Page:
Ministry of Education, Guyana

Friday, 12 February 2016 13:57

2016 National Budget Presentation, Dr. Rupert Roopnaraine, Honourable Minister of Education

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Mr. Speaker, it was those core strategic concerns that would be reflected in the presentation of this administration’s inaugural budget less than a year ago.

It bears reminding that in his inaugural Budget Speech in 2015, the Minister of Finance projected that education would become both a means to, and an end of, sustainable development. He emphasized the intended vision where all of our citizens would have equal access to high quality education and learning opportunities, and where education is positioned as the key intermediary through which we lay the foundation of a robust competitive economy, as well as an inclusive and social cohesive society’

He further underlined the collaborative nature of the education enterprise and the need for a holistic and integrated approach to education, the objectives being ensuring a “seamless transition between schooling and employment. He projected that ultimately “by 2020, our children and young people must be exposed to an appropriate mix of STEM subjects, liberal arts, and sports and culture that together will ensure well rounded individuals who are capable of excelling in their chosen path.”

In enjoining the Minister Jordan on that occasion, I first of all intimated the intention to establish a Commission of Inquiry into the Education System with a view of locating “precisely where our journey begins” This approach is also informed by the intention to formulate “ evidenced based policies” and ‘system-based reform’. In consonance with this approach, I highlighted the need for the establishment of the National Advisory Council as a stakeholder forum that would guide the process of constructing and implementing an evidenced based strategy built on core tenets including:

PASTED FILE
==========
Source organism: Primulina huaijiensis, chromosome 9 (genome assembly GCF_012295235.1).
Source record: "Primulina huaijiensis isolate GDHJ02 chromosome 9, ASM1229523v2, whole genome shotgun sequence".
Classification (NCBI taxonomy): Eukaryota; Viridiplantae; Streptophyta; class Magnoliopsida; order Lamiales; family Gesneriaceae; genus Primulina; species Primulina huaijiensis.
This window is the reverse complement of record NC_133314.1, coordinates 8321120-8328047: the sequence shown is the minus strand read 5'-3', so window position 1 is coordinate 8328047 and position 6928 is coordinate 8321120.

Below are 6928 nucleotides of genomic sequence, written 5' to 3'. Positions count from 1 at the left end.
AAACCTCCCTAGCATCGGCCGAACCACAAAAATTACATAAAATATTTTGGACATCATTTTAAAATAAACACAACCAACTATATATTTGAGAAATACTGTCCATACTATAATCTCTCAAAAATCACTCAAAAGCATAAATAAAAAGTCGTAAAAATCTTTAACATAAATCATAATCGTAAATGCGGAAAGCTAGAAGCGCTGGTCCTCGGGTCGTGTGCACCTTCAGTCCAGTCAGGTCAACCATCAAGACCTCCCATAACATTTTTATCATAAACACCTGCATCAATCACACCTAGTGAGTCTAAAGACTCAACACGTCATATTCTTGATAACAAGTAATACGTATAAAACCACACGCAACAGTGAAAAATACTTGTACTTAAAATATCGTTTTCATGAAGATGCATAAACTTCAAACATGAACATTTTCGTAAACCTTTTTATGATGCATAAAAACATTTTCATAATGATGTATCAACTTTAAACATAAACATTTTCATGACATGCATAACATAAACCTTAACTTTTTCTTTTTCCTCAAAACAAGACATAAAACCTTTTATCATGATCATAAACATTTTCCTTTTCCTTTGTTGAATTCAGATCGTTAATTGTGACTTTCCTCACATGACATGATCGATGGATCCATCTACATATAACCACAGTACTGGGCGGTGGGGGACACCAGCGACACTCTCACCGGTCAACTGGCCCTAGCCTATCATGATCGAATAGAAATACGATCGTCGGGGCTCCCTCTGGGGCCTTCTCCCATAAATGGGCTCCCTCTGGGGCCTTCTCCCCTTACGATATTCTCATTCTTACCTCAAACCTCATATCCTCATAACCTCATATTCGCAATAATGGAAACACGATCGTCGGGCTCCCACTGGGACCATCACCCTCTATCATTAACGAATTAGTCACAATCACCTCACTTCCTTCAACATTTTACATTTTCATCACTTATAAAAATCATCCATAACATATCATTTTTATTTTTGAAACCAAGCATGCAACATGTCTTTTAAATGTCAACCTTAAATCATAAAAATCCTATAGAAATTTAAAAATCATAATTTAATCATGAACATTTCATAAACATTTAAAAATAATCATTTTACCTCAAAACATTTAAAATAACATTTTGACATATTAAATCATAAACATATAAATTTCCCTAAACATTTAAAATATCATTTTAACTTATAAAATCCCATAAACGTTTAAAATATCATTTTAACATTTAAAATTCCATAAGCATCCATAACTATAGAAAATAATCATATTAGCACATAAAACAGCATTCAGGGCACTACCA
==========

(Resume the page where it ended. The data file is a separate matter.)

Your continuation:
1. “A broad, multi phased strategy framework for national education reform and development.”
  2. “Contextualization within the CARICOM Regional Education and HR Development Strategy 2030”.
  3. “Particular focus on the use of technology in education sector management.”
  4. “Particular focus on Hinterland Education Reform”.

In that regard, I mentioned some specific initiatives that were to be outlined.; among those initiatives were:

  1. A review of the Education Cash Grant programme, which seemed not to be serving the intended purpose.
  2. The expansion of the warm meals and general school feeding programmes.
  3. The revamping of School Boards and Parent Teachers Association and the reestablishment of Regional Education committees.
  4. Better service delivery to the disabled and a more enlightened approach, by the population, to persons with disabilities.
  5. The strategic integration of ICT education as opposed to an OLPF that proved not only ill-conceived but also fraught with corruption and wastage.
  6. Provision of teachers with both equipment and training.

The 2020 outcome that I envisaged was the production of a competent Guyanese citizen and provision of our youth a voice and a role in shaping their destiny.

Mr. Speaker, the reality of 2015 was that it was a severely truncated year. The Government was installed in May of 2015 but a budget only became available in September of 2015. Having embarked in September much was done to commence the realization of that which had been articulated in the Manifesto and which found itself into the proposals for the 2015 budget and subsequent presidential and ministerial pronouncements.

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